Beijing (AsiaNews/Agencies) – Melamine has been found in the powdered milk products of over 22 Chinese companies following widespread checks, announced the Chief of Food Safety Li Changjiang today. A third baby died in Zhejiang, and health minister Chen Zhu reports a further 6,244 are ill after having drunk the infected milk, 1,327 are currently hospitalised and 158 are suffering “acute renal insufficiency”. But it is forecast that the number will rise as analysis are still underway and the illness takes time to manifest. Many of the hospitalised babies are “gravely” ill: they cannot urinate and vomit in continuation.
The results of a government-led probe showed that out of 109 dairy producers checked, 22 had been found to have produced baby milk contaminated with the chemical melamine: it is normally used for making plastics and glues. Melamine is rich in nitrogen, an element often used to measure protein levels, and so can be used to disguise diluted milk, and go undetected in superficial quality controls. Sales of powdered milk have been stopped while thousands of parents from Southern China are flying to Hong Kong in the hopes of buying safer milk products.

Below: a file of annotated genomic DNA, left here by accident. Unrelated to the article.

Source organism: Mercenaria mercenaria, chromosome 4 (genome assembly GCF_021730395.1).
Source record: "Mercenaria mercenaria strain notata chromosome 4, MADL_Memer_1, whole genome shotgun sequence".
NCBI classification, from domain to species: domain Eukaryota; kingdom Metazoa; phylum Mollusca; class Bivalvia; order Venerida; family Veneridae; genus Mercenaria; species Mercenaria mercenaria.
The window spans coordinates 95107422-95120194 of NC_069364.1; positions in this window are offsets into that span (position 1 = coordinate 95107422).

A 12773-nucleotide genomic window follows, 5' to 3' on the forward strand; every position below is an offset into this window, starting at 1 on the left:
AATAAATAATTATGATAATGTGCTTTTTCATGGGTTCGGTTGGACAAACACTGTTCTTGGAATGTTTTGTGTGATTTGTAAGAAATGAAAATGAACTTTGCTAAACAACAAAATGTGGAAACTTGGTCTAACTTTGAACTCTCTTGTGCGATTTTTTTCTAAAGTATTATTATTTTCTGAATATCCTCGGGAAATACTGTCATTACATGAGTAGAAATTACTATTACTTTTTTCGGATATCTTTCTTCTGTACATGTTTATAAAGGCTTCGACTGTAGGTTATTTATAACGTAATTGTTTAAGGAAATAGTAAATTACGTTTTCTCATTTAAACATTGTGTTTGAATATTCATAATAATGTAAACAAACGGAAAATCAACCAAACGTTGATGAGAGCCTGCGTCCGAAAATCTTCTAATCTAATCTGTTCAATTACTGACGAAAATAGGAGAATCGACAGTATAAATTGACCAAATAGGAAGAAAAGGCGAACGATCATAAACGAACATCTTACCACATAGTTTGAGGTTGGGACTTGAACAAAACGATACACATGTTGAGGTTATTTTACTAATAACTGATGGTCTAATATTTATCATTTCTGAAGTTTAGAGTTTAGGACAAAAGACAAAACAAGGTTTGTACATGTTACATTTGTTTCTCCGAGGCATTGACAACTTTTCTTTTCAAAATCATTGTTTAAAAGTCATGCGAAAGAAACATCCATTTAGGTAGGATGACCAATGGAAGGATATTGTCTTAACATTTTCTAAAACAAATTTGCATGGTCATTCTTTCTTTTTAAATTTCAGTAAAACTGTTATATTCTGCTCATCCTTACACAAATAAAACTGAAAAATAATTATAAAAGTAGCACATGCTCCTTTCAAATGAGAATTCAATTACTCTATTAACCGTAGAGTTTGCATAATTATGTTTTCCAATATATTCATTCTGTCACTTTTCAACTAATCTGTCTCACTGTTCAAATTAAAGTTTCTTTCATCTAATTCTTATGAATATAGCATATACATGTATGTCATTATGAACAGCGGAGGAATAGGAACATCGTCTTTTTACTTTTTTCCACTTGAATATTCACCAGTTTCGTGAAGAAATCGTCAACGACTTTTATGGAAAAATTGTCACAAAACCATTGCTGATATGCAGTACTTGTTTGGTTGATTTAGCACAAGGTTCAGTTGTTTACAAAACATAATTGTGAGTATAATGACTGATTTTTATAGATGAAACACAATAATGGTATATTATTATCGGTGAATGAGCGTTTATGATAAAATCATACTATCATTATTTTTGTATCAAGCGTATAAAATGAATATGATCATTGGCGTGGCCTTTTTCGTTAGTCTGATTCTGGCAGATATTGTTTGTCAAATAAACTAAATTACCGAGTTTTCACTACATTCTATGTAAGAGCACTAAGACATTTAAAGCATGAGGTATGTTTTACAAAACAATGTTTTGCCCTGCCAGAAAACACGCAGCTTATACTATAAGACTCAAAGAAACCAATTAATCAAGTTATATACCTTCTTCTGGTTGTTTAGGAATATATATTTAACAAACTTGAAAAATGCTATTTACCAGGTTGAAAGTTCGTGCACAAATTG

The scandal rocked sector leader Sanlu last week. The company defended itself by pointing the finger at its milk suppliers. The government has charged for officials in Shijianzhuang, capital of Hebei and company Headquarters, of having been aware of the adulterated baby formula since August 2nd but of having “covered it up” during the Olympics, only informing the governor of Heibei on September 8th. Companies such as Mongolia’s Yili Group, official sponsors of the Beijing games; Mengniu, quoted n the Hong Kong stock exchange; Guangdong Yashili Group and a Qingdao Suncare Co. Ltd who export milk formula to Yemen, Bangladesh, Myanmar, Gabon and Burundi, are also involved. All exports have been recalled, even if inspectors say no melamine was found in products for foreign markets.
China is the world’s second largest producer of baby formula and for over 15 years Sanlu has been the leader in the sector. In 2007 alone it covered 18.3% of Chinese production. 43% of the company is owned by the New Zealand group Fonterra, who immediately informed Premier Helen Clark, who in turn informed the Chinese government. Beijing only moved following pressure from New Zealand.
Chief inspector Li Changjiang explained that “China's [food] safety standards……did not include any checks for toxic substances [such as melamine] because nobody had ever considered the possibility that these substances could be added…We will revise food codes to include checks on toxicity”.
Experts observe that situations such as these can have a knock on effect raising concerns for the safety of other food products.